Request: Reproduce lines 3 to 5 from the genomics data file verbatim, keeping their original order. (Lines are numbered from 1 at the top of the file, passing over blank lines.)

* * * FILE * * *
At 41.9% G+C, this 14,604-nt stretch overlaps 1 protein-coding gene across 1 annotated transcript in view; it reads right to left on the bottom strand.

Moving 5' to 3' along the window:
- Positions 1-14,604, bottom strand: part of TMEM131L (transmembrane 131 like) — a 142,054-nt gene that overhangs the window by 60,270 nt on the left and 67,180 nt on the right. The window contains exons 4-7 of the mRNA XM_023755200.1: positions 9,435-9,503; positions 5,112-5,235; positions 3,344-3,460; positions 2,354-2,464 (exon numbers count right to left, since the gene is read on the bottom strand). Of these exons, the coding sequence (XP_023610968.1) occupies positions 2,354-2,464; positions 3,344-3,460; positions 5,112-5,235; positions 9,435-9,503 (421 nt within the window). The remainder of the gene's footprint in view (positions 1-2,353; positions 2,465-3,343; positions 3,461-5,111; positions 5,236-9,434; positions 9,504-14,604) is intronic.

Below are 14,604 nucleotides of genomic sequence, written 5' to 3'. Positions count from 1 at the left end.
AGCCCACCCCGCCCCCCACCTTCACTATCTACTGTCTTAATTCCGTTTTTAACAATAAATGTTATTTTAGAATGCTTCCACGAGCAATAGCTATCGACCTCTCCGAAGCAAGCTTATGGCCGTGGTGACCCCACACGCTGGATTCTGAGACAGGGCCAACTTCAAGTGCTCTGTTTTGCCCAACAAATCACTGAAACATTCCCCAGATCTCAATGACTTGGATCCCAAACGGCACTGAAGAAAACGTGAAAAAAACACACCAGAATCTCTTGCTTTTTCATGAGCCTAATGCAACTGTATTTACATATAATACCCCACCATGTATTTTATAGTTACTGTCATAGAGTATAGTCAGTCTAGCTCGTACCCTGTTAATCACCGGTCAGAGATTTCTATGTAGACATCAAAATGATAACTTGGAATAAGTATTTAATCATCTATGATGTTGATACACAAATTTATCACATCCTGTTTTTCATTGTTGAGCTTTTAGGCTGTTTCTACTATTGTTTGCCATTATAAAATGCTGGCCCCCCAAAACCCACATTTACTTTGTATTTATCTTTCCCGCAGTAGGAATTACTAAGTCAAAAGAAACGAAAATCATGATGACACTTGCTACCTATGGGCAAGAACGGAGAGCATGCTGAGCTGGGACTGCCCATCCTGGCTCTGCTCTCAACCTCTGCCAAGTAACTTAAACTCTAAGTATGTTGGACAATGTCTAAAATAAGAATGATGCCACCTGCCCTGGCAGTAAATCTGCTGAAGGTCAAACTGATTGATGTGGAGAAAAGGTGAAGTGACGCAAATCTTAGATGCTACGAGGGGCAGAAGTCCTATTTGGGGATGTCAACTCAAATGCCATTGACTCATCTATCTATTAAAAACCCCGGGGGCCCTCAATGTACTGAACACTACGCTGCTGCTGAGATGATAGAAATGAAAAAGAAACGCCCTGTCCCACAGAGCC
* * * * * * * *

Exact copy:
- Positions 1-14,604, bottom strand: part of TMEM131L (transmembrane 131 like) — a 142,054-nt gene that overhangs the window by 60,270 nt on the left and 67,180 nt on the right. The window contains exons 4-7 of the mRNA XM_023755200.1: positions 9,435-9,503; positions 5,112-5,235; positions 3,344-3,460; positions 2,354-2,464 (exon numbers count right to left, since the gene is read on the bottom strand). Of these exons, the coding sequence (XP_023610968.1) occupies positions 2,354-2,464; positions 3,344-3,460; positions 5,112-5,235; positions 9,435-9,503 (421 nt within the window). The remainder of the gene's footprint in view (positions 1-2,353; positions 2,465-3,343; positions 3,461-5,111; positions 5,236-9,434; positions 9,504-14,604) is intronic.

Below are 14,604 nucleotides of genomic sequence, written 5' to 3'. Positions count from 1 at the left end.
AGCCCACCCCGCCCCCCACCTTCACTATCTACTGTCTTAATTCCGTTTTTAACAATAAATGTTATTTTAGAATGCTTCCACGAGCAATAGCTATCGACCTCTCCGAAGCAAGCTTATGGCCGTGGTGACCCCACACGCTGGATTCTGAGACAGGGCCAACTTCAAGTGCTCTGTTTTGCCCAACAAATCACTGAAACATTCCCCAGATCTCAATGACTTGGATCCCAAACGGCACTGAAGAAAACGTGAAAAAAACACACCAGAATCTCTTGCTTTTTCATGAGCCTAATGCAACTGTATTTACATATAATACCCCACCATGTATTTTATAGTTACTGTCATAGAGTATAGTCAGTCTAGCTCGTACCCTGTTAATCACCGGTCAGAGATTTCTATGTAGACATCAAAATGATAACTTGGAATAAGTATTTAATCATCTATGATGTTGATACACAAATTTATCACATCCTGTTTTTCATTGTTGAGCTTTTAGGCTGTTTCTACTATTGTTTGCCATTATAAAATGCTGGCCCCCCAAAACCCACATTTACTTTGTATTTATCTTTCCCGCAGTAGGAATTACTAAGTCAAAAGAAACGAAAATCATGATGACACTTGCTACCTATGGGCAAGAACGGAGAGCATGCTGAGCTGGGACTGCCCATCCTGGCTCTGCTCTCAACCTCTGCCAAGTAACTTAAACTCTAAGTATGTTGGACAATGTCTAAAATAAGAATGATGCCACCTGCCCTGGCAGTAAATCTGCTGAAGGTCAAACTGATTGATGTGGAGAAAAGGTGAAGTGACGCAAATCTTAGATGCTACGAGGGGCAGAAGTCCTATTTGGGGATGTCAACTCAAATGCCATTGACTCATCTATCTATTAAAAACCCCGGGGGCCCTCAATGTACTGAACACTACGCTGCTGCTGAGATGATAGAAATGAAAAAGAAACGCCCTGTCCCACAGAGCC